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SectionMOMatrix Operations

In this section we will back up and start simple. We begin with a definition of a totally general set of matrices, and see where that takes us.

SubsectionMEASMMatrix Equality, Addition, Scalar Multiplication

DefinitionVSMVector Space of \(m\times n\) Matrices

The vector space \(M_{mn}\) is the set of all \(m\times n\) matrices with entries from the set of complex numbers.

Just as we made, and used, a careful definition of equality for column vectors, so too, we have precise definitions for matrices.

DefinitionMEMatrix Equality

The \(m\times n\) matrices \(A\) and \(B\) are equal, written \(A=B\) provided \(\matrixentry{A}{ij}=\matrixentry{B}{ij}\) for all \(1\leq i\leq m\text{,}\) \(1\leq j\leq n\text{.}\)

So equality of matrices translates to the equality of complex numbers, on an entry-by-entry basis. Notice that we now have yet another definition that uses the symbol “=” for shorthand. Whenever a theorem has a conclusion saying two matrices are equal (think about your objects), we will consider appealing to this definition as a way of formulating the top-level structure of the proof.

We will now define two operations on the set \(M_{mn}\text{.}\) Again, we will overload a symbol (`+') and a convention (juxtaposition for scalar multiplication).

DefinitionMAMatrix Addition

Given the \(m\times n\) matrices \(A\) and \(B\text{,}\) define the sum of \(A\) and \(B\) as an \(m\times n\) matrix, written \(A+B\text{,}\) by \(\matrixentry{A+B}{ij}=\matrixentry{A}{ij}+\matrixentry{B}{ij}\text{,}\) for \(1\leq i\leq m,\,1\leq j\leq n\text{.}\)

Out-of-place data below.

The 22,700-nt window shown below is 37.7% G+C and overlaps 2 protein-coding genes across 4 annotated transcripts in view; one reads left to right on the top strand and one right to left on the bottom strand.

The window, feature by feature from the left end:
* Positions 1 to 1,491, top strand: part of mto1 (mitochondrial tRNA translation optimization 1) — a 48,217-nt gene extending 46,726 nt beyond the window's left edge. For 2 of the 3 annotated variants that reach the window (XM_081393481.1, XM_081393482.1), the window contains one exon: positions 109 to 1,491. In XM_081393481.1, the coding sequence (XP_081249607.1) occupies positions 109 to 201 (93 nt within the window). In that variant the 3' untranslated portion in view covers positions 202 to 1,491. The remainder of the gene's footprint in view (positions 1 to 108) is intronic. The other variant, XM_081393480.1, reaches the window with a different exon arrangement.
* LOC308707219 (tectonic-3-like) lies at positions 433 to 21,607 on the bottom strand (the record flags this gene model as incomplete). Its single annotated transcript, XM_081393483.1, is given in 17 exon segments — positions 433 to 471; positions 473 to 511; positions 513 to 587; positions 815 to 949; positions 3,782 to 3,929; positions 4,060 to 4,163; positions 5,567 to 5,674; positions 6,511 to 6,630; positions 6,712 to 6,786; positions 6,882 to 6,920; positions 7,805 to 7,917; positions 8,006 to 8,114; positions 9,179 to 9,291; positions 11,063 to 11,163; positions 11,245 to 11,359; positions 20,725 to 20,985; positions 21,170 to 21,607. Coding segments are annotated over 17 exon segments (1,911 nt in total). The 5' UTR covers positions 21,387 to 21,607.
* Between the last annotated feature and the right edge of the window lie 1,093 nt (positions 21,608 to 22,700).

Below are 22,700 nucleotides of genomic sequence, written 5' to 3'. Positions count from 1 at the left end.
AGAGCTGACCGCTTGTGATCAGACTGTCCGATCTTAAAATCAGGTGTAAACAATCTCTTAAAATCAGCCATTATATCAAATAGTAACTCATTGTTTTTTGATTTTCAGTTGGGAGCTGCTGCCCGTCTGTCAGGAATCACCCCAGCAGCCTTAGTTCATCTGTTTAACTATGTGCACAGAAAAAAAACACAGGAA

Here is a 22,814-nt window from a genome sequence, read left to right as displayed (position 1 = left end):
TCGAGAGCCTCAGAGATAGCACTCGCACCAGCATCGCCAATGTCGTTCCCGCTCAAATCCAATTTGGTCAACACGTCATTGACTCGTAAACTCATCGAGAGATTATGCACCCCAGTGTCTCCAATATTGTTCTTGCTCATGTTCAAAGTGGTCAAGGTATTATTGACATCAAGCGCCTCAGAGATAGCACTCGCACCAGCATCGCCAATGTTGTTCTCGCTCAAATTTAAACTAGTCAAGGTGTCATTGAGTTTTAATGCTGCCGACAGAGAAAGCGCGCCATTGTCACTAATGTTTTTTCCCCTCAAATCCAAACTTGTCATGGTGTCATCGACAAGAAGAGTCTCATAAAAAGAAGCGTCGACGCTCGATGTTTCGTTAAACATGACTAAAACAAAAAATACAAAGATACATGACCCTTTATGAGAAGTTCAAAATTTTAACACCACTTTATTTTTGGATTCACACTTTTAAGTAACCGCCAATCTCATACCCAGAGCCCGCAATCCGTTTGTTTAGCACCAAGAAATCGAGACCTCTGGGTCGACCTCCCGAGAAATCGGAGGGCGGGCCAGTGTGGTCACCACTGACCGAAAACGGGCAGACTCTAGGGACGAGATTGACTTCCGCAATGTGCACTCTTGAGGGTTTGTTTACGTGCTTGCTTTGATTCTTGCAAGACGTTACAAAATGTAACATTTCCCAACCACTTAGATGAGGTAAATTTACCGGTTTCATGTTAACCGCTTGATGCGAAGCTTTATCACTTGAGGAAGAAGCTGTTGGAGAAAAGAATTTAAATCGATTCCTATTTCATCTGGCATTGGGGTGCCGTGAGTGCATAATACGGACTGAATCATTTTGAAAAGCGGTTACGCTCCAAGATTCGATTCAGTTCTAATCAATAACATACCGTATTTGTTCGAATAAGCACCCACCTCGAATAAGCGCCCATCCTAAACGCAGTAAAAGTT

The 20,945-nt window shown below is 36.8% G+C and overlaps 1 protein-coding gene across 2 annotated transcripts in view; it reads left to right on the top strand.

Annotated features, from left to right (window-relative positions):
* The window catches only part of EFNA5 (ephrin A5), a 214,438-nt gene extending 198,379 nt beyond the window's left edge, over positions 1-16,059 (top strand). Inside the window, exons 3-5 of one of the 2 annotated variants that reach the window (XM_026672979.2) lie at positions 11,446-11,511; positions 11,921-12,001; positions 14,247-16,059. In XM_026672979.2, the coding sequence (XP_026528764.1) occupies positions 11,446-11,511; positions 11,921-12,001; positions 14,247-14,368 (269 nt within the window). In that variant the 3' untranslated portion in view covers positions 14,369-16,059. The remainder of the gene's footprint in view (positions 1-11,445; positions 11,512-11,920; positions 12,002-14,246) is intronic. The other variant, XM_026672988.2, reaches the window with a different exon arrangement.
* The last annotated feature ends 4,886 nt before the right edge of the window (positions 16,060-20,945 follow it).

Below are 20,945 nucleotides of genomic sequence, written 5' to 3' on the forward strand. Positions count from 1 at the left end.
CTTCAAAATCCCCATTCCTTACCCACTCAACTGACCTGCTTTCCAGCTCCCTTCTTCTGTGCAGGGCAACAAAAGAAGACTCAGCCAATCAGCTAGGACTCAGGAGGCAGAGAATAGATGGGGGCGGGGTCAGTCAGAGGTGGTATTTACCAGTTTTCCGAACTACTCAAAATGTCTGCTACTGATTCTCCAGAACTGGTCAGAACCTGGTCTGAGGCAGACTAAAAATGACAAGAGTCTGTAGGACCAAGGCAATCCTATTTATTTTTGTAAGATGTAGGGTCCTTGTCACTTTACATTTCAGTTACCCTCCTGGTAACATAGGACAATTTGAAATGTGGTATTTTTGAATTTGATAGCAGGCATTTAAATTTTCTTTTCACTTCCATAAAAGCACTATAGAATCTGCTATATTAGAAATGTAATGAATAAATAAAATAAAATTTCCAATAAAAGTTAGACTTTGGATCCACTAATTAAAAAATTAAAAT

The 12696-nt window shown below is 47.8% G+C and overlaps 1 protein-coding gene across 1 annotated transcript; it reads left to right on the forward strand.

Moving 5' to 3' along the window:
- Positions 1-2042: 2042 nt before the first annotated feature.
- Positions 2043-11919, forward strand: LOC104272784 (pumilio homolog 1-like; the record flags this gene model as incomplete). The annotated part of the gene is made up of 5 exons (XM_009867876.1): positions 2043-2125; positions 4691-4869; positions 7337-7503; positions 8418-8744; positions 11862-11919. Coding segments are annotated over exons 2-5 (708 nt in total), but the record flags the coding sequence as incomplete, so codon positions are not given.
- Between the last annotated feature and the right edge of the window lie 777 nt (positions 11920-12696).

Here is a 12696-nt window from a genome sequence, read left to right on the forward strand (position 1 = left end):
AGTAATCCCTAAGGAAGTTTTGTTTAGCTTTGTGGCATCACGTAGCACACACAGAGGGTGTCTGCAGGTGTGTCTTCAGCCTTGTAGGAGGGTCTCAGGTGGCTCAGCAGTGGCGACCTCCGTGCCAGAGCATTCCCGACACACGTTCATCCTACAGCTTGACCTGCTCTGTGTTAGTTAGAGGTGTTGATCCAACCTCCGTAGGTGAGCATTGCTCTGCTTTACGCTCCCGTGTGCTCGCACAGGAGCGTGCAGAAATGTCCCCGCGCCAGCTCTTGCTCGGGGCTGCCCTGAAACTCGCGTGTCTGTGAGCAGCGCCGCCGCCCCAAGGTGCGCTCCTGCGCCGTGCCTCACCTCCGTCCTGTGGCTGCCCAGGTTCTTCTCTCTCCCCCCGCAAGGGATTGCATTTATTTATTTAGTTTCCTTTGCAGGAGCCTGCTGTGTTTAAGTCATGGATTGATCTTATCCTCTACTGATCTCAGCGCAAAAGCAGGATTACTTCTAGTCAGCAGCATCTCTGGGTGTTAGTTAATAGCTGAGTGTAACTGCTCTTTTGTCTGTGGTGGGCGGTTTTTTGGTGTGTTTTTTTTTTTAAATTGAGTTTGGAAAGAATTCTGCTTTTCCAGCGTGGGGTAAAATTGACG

So matrix addition takes two matrices of the same size and combines them (in a natural way!) to create a new matrix of the same size. Perhaps this is the “obvious” thing to do, but it does not relieve us from the obligation to state it carefully.

Our second operation takes two objects of different types, specifically a number and a matrix, and combines them to create another matrix. As with vectors, in this context we call a number a scalar in order to emphasize that it is not a matrix.

DefinitionMSMMatrix Scalar Multiplication

Given the \(m\times n\) matrix \(A\) and the scalar \(\alpha\in\complexes\text{,}\) the scalar multiple of \(A\) is the \(m\times n\) matrix, written \(\alpha A\text{,}\) and defined by \(\matrixentry{\alpha A}{ij}=\alpha\matrixentry{A}{ij}\text{,}\) for \(1\leq i\leq m,\,1\leq j\leq n\text{.}\)

Notice again that we have yet another kind of multiplication, and it is again written putting two symbols side-by-side. Computationally, scalar matrix multiplication is very easy.

SubsectionVSPVector Space Properties

With definitions of matrix addition and scalar multiplication we can now state, and prove, several properties of each operation, and some properties that involve their interplay. We now collect ten of them here for later reference.


For now, note the similarities between Theorem VSPM about matrices and Theorem VSPCV about vectors.

The zero matrix described in this theorem, \(\zeromatrix\text{,}\) is what you would expect — a matrix full of zeros.

DefinitionZMZero Matrix

The \(m\times n\) zero matrix is written as \(\zeromatrix=\zeromatrix_{m\times n}\) and defined by \(\matrixentry{\zeromatrix}{ij}=0\text{,}\) for all \(1\leq i\leq m\text{,}\) \(1\leq j\leq n\text{.}\)

SubsectionTSMTransposes and Symmetric Matrices

We describe one more common operation we can perform on matrices. Informally, to transpose a matrix is to build a new matrix by swapping its rows and columns.

DefinitionTMTranspose of a Matrix

Given an \(m\times n\) matrix \(A\text{,}\) its transpose is the \(n\times m\) matrix \(\transpose{A}\) given by \(\matrixentry{\transpose{A}}{ij}=\matrixentry{A}{ji}\text{,}\)for \(1\leq i\leq n,\,1\leq j\leq m\text{.}\)

It will sometimes happen that a matrix is equal to its transpose. In this case, we will call a matrix symmetric. These matrices occur naturally in certain situations, and also have some nice properties, so it is worth stating the definition carefully. Informally a matrix is symmetric if we can “flip” it about the main diagonal (upper-left corner, running down to the lower-right corner) and have it look unchanged.

DefinitionSYMSymmetric Matrix

The matrix \(A\) is symmetric if \(A=\transpose{A}\text{.}\)